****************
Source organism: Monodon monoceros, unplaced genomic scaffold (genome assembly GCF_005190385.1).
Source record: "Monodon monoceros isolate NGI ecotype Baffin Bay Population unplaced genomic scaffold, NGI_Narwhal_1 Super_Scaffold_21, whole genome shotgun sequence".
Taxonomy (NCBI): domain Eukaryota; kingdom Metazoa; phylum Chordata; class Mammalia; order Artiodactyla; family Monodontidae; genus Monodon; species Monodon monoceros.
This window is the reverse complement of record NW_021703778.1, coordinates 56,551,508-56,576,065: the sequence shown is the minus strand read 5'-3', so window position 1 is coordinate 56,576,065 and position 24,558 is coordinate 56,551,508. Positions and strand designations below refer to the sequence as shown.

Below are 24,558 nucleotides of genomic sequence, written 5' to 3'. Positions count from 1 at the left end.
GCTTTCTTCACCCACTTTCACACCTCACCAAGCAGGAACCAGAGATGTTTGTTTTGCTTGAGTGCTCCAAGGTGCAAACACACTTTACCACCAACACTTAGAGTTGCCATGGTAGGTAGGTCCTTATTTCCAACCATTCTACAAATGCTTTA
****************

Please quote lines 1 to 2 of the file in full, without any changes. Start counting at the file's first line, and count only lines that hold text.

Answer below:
Source organism: Monodon monoceros, unplaced genomic scaffold (genome assembly GCF_005190385.1).
Source record: "Monodon monoceros isolate NGI ecotype Baffin Bay Population unplaced genomic scaffold, NGI_Narwhal_1 Super_Scaffold_21, whole genome shotgun sequence".